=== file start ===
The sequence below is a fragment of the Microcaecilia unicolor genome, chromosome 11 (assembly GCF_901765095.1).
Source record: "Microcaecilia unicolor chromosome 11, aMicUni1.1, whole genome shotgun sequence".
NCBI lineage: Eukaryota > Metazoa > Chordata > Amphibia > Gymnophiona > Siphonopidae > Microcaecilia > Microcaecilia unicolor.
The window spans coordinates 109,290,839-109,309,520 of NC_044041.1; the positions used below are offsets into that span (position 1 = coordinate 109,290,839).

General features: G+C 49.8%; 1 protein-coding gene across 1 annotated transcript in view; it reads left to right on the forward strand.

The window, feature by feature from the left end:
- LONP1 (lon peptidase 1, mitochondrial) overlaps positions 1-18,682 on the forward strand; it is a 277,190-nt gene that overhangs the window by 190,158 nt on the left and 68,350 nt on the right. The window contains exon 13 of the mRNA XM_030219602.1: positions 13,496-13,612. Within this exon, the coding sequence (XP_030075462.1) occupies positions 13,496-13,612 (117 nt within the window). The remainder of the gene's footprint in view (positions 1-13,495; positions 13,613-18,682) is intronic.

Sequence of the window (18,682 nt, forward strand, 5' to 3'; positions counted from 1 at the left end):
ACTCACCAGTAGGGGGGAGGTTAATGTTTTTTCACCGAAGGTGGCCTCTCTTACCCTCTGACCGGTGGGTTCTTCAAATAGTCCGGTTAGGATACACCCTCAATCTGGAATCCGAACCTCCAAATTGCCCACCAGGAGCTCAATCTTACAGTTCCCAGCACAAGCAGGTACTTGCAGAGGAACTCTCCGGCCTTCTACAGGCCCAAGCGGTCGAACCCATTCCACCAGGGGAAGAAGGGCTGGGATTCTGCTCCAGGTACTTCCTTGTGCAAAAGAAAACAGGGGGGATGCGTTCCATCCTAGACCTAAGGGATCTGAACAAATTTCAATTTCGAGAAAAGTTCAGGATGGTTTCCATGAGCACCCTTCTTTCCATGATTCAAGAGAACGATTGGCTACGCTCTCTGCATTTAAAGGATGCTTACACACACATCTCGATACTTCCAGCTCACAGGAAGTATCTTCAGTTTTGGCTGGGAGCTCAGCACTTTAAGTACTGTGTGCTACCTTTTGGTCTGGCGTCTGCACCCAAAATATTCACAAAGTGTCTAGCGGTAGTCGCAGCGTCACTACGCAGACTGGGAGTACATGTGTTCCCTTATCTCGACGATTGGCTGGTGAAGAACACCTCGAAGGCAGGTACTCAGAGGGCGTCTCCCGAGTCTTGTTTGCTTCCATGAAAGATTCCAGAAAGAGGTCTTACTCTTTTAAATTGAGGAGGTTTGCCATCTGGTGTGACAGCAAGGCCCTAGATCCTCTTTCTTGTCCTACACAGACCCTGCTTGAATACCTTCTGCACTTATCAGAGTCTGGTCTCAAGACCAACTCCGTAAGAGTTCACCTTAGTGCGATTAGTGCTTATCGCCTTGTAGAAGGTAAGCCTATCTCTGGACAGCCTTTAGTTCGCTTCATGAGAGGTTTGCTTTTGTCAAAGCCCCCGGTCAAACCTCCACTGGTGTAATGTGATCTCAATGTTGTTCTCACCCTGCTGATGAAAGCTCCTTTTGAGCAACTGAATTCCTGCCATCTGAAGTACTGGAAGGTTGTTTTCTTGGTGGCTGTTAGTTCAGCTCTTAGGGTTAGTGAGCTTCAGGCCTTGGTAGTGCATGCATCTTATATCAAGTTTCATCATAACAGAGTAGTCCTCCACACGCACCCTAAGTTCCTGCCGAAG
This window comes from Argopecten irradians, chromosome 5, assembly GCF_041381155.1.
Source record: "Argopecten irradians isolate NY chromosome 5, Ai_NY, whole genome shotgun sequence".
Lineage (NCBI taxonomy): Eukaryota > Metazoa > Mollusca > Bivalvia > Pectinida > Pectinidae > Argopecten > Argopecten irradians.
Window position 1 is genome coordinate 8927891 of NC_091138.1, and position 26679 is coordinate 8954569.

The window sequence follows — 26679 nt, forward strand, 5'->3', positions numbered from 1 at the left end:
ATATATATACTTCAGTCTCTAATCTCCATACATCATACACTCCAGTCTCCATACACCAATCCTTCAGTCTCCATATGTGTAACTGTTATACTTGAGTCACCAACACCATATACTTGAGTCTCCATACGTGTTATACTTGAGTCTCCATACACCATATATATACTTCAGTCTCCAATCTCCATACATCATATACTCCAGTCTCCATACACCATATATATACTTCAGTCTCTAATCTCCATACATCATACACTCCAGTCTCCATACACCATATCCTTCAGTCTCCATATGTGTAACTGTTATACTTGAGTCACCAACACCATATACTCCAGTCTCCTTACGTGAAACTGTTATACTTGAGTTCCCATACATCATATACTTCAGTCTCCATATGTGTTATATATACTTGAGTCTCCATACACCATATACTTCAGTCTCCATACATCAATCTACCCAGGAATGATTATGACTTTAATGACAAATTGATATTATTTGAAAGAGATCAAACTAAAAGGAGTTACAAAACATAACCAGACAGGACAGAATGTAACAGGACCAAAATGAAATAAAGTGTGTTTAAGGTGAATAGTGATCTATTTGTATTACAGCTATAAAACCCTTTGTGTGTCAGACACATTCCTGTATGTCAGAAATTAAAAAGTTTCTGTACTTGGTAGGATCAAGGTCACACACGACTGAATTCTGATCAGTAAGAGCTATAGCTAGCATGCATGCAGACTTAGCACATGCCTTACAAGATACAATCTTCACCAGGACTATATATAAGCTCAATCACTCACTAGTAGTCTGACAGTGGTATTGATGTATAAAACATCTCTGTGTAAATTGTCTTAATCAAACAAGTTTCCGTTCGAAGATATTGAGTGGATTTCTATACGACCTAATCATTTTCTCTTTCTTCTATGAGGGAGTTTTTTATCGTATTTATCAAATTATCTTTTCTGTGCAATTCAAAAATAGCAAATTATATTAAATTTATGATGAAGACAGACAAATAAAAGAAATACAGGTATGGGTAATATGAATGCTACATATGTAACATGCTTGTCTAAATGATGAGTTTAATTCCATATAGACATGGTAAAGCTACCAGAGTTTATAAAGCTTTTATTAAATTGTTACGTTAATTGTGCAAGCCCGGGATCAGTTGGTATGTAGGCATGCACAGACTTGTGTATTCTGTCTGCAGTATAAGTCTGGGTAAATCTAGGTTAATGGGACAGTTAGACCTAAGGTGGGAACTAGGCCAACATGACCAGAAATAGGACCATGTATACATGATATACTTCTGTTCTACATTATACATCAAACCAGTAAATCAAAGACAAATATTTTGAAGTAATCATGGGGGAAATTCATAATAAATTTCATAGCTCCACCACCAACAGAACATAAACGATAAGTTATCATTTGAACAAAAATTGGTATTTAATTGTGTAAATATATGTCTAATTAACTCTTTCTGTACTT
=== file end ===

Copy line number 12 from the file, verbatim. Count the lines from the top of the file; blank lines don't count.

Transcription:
Lineage (NCBI taxonomy): Eukaryota > Metazoa > Mollusca > Bivalvia > Pectinida > Pectinidae > Argopecten > Argopecten irradians.